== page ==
Eye on the Environment: New rules on food waste
By David Goldstein
Over the past couple of weeks, I have received several inquiries about California’s new food-waste recycling law that took effect Jan. 1. The law requires residents and businesses to recycle their food waste and other organics.
Here are my answers to some of the most common questions:
Why did this new program start?
To combat climate change and conserve resources, the state Legislature in 2014 passed Senate Bill 1383, setting deadlines for cities and counties to implement, monitor and enforce programs to reduce landfilling of organics.
Organics are anything derived from living matter, including food and yard clippings. In landfills, organics decompose without oxygen, emitting a powerful climate-changing gas called methane. Aerated composting emits far less methane.
Is curbside food waste recycling available in my area?
If you’re unsure, call the phone number on your refuse bill. Call center staff will ask for your address and give you information specific to your area.
Should I bag my food scraps?
In cities served by Harrison Industries’ trash collection — Ojai, Ventura, Camarillo and Fillmore — residents should keep food scraps in a bag and put it in their yard waste cart, now called an “organics” cart. The bagging allows trash haulers to keep food waste separate from yard clippings and other organic waste taken to local composting facilities, which are not yet permitted to accept food.
Oxnard residents are also asked to bag their kitchen waste.
Residents in cities served by Athens Services or Waste Management — Thousand Oaks, Santa Paula, Moorpark and Simi Valley — should put the scraps directly into the organics cart — no bags.
A truck unloads organic waste to be used for composting at the Anaerobic Composter Facility in Woodland on Nov. 30. A state law that took effect this month requires residents to recycle food waste so it can be turned into compost or energy. The goal is to reduce climate-warming emissions from landfills.
What happens to the food scraps?
Because composting facilities in Ventura County do not yet have permits to process food waste, scraps collected here are hauled to businesses outside in the county, most commonly in Kern County. The compost and other soil products are sold to farmers, landscapers and gardeners.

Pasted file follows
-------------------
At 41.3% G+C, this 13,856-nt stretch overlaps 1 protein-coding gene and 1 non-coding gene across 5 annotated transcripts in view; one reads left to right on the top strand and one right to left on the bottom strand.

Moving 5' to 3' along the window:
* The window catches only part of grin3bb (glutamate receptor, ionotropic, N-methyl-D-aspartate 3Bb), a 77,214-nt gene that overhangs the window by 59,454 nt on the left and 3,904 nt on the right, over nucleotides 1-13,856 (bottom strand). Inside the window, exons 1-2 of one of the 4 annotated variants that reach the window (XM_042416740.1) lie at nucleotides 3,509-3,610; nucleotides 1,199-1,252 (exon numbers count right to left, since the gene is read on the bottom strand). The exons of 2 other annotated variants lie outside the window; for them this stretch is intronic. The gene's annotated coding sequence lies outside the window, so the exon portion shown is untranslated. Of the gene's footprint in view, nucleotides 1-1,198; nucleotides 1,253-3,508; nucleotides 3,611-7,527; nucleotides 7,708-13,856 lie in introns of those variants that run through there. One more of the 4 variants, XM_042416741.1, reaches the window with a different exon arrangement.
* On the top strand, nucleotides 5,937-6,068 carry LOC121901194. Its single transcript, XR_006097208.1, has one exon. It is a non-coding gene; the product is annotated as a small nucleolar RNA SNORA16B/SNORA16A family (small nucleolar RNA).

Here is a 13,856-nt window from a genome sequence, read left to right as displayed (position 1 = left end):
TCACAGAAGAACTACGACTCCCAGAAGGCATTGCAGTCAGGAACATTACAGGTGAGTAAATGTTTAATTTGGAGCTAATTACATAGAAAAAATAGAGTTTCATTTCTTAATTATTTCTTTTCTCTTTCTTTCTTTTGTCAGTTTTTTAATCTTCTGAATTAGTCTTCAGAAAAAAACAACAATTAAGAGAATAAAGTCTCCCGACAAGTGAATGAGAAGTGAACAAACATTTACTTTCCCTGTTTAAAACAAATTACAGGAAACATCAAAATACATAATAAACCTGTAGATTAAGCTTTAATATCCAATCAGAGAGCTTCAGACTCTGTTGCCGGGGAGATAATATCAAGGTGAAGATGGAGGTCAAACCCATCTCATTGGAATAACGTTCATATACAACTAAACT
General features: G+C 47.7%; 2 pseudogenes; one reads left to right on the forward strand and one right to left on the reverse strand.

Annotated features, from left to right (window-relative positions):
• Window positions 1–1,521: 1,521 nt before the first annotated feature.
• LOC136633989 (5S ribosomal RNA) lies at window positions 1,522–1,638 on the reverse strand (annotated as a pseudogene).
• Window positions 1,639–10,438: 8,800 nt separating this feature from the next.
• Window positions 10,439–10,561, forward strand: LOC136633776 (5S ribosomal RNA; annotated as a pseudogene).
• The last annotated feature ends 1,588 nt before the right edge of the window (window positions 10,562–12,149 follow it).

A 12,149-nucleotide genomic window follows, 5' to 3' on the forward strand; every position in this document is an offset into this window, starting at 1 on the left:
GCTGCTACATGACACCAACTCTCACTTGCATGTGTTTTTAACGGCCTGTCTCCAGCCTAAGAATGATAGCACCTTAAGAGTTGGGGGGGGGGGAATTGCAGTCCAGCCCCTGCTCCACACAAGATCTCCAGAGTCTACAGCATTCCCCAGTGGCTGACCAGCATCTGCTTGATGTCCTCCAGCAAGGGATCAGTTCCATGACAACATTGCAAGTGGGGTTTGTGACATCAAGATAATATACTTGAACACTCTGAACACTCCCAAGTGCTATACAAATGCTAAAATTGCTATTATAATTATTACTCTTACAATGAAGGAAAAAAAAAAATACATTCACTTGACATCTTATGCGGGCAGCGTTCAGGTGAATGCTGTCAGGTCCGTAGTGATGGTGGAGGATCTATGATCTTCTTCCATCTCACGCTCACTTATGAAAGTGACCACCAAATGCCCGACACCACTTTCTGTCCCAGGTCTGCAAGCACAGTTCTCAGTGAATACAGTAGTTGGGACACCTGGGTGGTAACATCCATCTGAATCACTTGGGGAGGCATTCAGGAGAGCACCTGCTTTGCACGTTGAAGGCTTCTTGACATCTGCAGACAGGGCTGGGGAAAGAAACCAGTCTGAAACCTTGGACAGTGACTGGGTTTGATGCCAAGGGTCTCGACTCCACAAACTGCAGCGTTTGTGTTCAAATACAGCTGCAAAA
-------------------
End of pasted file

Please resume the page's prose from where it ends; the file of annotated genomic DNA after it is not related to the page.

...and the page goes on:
Agromin expects to open an organics processing facility in Oxnard later this year. Residential and commercial food waste will be mashed and sold as animal feed or sent to other facilities to make compost or biofuels.
Agromin also expects to have a permit to accept food waste at its Limoneira composting facility, though upgrading the operation to required standards could take over a year.
How much is this going to cost me?
Some cities, including Thousand Oaks and Santa Paula, have newly negotiated contracts with a refuse hauling company that already include organics recycling in rates.
Other cities have so far managed to add the service without rate increases, but this added recycling is expensive and likely to affect rates in the future.
If bagging food scraps proves successful, it could hold down the recycling cost in areas using that program. With bagging, food can be pulled out of the mix at sorting centers, so only a small portion of the waste in organics carts needs to be hauled to distant operations that have a full solid waste facility permit. This enables companies to recycle yard clippings and lumber locally.
When Agromin’s Limoneira facility begins accepting yard waste with food waste, costs may decline, as all material will be locally recycled.
Who is going to buy all this compost?
Farmers balance the cost of buying and spreading compost against the agronomic benefit, which doesn’t always pencil out. Farms are not expected to buy enough, so the California Department of Resources Recycling and Recovery (CalRecycle) has required cities and counties to increase their purchase of compost, mulch, or bioenergy in the coming years.
Residents can keep public costs lower and benefit from organics recycling programs by buying locally produced mulch and compost.
— David Goldstein, an environmental resource analyst with the Ventura County Public Works Agency, can be reached at 805-658-4312 or email@example.com.
Ojai Valley News – Eye on the Environment: New rules on food waste